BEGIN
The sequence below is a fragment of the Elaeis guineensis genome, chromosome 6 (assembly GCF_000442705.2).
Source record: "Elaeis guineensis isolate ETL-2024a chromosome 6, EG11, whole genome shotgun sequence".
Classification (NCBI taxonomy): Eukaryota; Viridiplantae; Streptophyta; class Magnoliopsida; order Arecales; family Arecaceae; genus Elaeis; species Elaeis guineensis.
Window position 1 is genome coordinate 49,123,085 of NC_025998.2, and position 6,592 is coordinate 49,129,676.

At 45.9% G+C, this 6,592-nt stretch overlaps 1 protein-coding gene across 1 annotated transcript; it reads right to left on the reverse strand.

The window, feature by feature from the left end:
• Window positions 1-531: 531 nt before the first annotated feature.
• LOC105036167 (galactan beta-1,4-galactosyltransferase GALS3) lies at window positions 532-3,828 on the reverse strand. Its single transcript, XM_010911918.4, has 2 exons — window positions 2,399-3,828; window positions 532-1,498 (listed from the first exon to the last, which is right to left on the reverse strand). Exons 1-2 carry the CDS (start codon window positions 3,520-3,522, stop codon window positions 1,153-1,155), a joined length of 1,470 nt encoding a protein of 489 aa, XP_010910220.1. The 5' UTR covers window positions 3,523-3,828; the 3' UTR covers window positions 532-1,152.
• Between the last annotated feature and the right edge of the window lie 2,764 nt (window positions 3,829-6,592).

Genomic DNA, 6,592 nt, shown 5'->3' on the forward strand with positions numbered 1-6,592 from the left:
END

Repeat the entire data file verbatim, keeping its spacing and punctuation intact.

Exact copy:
The sequence below is a fragment of the Elaeis guineensis genome, chromosome 6 (assembly GCF_000442705.2).
Source record: "Elaeis guineensis isolate ETL-2024a chromosome 6, EG11, whole genome shotgun sequence".
Classification (NCBI taxonomy): Eukaryota; Viridiplantae; Streptophyta; class Magnoliopsida; order Arecales; family Arecaceae; genus Elaeis; species Elaeis guineensis.
Window position 1 is genome coordinate 49,123,085 of NC_025998.2, and position 6,592 is coordinate 49,129,676.

At 45.9% G+C, this 6,592-nt stretch overlaps 1 protein-coding gene across 1 annotated transcript; it reads right to left on the reverse strand.

The window, feature by feature from the left end:
• Window positions 1-531: 531 nt before the first annotated feature.
• LOC105036167 (galactan beta-1,4-galactosyltransferase GALS3) lies at window positions 532-3,828 on the reverse strand. Its single transcript, XM_010911918.4, has 2 exons — window positions 2,399-3,828; window positions 532-1,498 (listed from the first exon to the last, which is right to left on the reverse strand). Exons 1-2 carry the CDS (start codon window positions 3,520-3,522, stop codon window positions 1,153-1,155), a joined length of 1,470 nt encoding a protein of 489 aa, XP_010910220.1. The 5' UTR covers window positions 3,523-3,828; the 3' UTR covers window positions 532-1,152.
• Between the last annotated feature and the right edge of the window lie 2,764 nt (window positions 3,829-6,592).

Genomic DNA, 6,592 nt, shown 5'->3' on the forward strand with positions numbered 1-6,592 from the left: